Mourning Sham

With each day that passes, I feel further removed from Syria. But I still have dear friends there, and am privileged to be in touch with them several times a week. They are so dear to me, and they are my heroes. But here in cozy London it is hard to actually feel their reality. And so maybe I now have enough distance to start writing a tribute to the Syrians who continue to inspire me, more and more. This might be the beginning of my next novel.

Leila picked up the phone and scrolled down to the familiar name by a Lebanese phone number. She pressed the green button and tapped her fingernails on the table as she waited.

After four rings, Maha answered, “Darling Leila! How are you? I’ve missed you!”

“Oh I’ve missed you too. What’s new with you?”

Rather than continue with the standard pleasantries, though, Maha responded only with silence.

So Leila jumped in. “I saw your Facebook post. May God have mercy on their souls.”

Maha chuckled. “Do you know what they found in the rubble? The entire house destroyed, but the television still upright with that little doily crocheted by my grandma on top. My mom always wanted to throw that doily out because it was so old, and it’s the only thing that survived!”

Leila joined Maha in a few moments of hearty laughter. What else can you do when talking to a friend whose father and youngest brother had both been killed by random shelling?
Once the merriment had died away once again, Leila asked Maha the practical questions: “What will your mother do? Will you go back to Syria for the funeral?”

“I have been trying to convince my parents to come to Lebanon for ages, since the beginning really. But Mama doesn’t want to leave. She says it is her home and if the Christians all flee Syria, then we are just offering it to the Islamists. She will go to Damascus to stay with my Aunt, you know my Aunt right? Praise God, so far, the Bab Touma region of Damascus is still safe.”

“And you?” reminded Leila.

“Mama told me not to, that it’s too dangerous. It’s silly because I go to Sham all the time with Samir, but Sednaya is now completely blocked off so I couldn’t get back home anyway. Can you imagine? I’ll never say goodbye to Baba nor to my baby brother. He was about to start secondary school already, you know?” Those last words came out in gulps, as if Maha was forcing the tears back.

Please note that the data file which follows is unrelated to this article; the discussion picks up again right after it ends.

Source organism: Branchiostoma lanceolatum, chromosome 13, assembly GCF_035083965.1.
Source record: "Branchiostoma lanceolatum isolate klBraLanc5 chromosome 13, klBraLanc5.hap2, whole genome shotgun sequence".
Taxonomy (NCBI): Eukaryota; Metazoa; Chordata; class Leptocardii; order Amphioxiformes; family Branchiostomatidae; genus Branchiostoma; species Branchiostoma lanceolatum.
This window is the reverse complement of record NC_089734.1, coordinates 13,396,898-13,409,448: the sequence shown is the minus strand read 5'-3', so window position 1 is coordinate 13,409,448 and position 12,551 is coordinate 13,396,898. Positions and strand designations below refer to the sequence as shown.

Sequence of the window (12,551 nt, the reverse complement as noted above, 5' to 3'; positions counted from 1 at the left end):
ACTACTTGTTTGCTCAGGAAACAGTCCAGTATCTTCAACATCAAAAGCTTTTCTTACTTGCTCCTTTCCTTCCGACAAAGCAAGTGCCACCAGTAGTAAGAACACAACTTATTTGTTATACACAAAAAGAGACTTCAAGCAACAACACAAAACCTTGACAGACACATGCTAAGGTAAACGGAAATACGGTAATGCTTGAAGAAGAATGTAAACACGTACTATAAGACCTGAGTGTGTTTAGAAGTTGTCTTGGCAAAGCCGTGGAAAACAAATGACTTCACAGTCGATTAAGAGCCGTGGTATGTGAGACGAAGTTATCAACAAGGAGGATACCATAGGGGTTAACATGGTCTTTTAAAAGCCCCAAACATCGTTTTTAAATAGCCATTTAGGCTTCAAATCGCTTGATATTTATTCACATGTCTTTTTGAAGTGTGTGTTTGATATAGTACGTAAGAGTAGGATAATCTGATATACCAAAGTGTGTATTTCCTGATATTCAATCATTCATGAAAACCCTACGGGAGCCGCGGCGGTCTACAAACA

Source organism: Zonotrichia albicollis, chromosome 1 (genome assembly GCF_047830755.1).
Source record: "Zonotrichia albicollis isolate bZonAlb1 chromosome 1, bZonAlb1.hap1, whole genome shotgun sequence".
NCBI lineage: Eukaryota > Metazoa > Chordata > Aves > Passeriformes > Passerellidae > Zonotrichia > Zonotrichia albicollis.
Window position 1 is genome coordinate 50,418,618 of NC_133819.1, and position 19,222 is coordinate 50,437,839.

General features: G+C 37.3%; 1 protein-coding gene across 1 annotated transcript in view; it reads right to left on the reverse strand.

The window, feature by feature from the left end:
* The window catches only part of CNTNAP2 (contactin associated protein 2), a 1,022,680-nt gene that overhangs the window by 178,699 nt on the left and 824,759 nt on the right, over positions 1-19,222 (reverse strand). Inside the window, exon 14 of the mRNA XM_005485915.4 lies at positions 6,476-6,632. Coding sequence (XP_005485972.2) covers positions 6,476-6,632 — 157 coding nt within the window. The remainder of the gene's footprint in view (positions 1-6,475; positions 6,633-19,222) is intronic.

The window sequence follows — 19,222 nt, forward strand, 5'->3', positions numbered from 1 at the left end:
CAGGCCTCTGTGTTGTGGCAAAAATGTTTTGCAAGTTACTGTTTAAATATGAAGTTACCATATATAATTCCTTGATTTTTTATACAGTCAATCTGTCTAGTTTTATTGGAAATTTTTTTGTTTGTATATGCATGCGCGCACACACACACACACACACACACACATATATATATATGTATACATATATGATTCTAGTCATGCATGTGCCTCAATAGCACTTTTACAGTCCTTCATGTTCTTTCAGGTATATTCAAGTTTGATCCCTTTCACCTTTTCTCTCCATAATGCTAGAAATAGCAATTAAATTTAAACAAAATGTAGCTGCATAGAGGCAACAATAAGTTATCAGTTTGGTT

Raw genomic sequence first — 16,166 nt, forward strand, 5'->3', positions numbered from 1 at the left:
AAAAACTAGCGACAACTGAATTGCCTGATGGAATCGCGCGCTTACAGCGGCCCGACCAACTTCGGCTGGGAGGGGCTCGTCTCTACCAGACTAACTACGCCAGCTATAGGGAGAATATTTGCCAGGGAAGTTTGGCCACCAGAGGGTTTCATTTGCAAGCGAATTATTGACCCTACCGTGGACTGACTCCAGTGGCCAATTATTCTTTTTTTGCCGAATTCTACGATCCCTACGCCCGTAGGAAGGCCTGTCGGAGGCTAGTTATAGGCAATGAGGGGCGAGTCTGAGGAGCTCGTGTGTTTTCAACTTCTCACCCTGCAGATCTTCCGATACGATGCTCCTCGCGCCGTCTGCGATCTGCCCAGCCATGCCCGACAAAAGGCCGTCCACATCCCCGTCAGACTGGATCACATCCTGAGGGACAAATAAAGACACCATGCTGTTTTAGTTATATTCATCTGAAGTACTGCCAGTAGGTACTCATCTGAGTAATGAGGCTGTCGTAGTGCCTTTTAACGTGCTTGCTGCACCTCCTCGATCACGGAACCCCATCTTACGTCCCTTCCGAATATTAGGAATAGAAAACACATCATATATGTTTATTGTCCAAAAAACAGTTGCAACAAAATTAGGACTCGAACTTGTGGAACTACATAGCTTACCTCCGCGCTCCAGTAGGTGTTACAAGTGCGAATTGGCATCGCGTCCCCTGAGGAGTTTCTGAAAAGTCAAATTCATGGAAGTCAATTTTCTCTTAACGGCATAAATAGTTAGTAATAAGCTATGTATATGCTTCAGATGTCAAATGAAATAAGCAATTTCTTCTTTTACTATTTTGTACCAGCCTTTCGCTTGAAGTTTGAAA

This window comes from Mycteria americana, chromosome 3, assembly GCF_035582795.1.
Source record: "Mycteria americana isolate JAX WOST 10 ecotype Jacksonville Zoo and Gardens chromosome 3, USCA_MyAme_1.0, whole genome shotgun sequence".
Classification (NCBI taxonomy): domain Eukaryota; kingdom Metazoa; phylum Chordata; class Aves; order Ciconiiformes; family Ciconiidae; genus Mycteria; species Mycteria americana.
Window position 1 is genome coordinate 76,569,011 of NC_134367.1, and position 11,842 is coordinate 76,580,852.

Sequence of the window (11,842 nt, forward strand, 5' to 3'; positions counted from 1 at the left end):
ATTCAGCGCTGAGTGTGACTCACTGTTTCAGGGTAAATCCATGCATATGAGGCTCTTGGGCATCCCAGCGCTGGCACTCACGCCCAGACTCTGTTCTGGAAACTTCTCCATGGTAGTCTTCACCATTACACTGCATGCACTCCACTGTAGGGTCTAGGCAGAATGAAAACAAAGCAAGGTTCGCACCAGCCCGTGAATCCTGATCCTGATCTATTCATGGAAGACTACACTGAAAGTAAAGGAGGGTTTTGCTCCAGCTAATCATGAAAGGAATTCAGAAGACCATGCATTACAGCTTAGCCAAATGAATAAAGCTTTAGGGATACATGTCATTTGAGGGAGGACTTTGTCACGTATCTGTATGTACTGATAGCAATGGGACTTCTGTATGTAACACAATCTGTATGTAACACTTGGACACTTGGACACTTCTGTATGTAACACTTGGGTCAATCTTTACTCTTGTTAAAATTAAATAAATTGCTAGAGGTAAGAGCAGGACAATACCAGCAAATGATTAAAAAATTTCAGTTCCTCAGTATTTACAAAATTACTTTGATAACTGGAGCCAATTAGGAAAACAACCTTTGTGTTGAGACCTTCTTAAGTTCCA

“Ma sha’allah. God creates and man takes away.”

Leila herself had not escaped loss. Praise God, her immediate family was safe, living in a camp in the Jordanian desert, in a couple of shelters that looked like shipping containers, donated by a rich Arabian businessmen. As far as any of them knew, their village no longer existed, though none had been able to cross the various different front lines to check for many months now. Two of her uncles and a number of her cousins had joined the Free Syrian Army early on, and most of them had been killed in her fighting. One of her cousins, though, had proved himself to be a natural at war and been promoted to an officer in the FSA. Leila made it a point not to talk to him, ever.

There was little more to say on the subject, so Leila asked, “How is Samir?”

Over the phone line, Leila was convinced she felt Maha relaxing with the change of subject. “My husband is amazing. He’s my hero. Everyone worries about me when I travel – and I worry too. But Samir, he has been detained a few times times already! But he keeps travelling back and forth between Damascus and Beirut. He says he can’t stop as long as there are people who don’t have food to eat. He’s here in Beirut right now, thank God. I’m going to keep travelling with him, there are so many women in Damascus who need someone to listen to them and sit with them. And plus it’s less scary to travel with your husband than it is to send him into harm’s way. Anyway, he’s right. He can’t stop as long as there is need.”

“So you’re saying he is crazy.”

“I’m saying he is a man of God.”

Leila nodded and smiled, then remembered Maha couldn’t see her smiles over the phone. She didn’t want her friend to get the wrong idea, so she repeated the phrase with which she ended most of her conversations with Maha, “You guys are amazing.”

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  • Rita Koch

    Just finished reading Dreams in the Medina–great insights into life in Syria. Is the sequel on its way, or out there?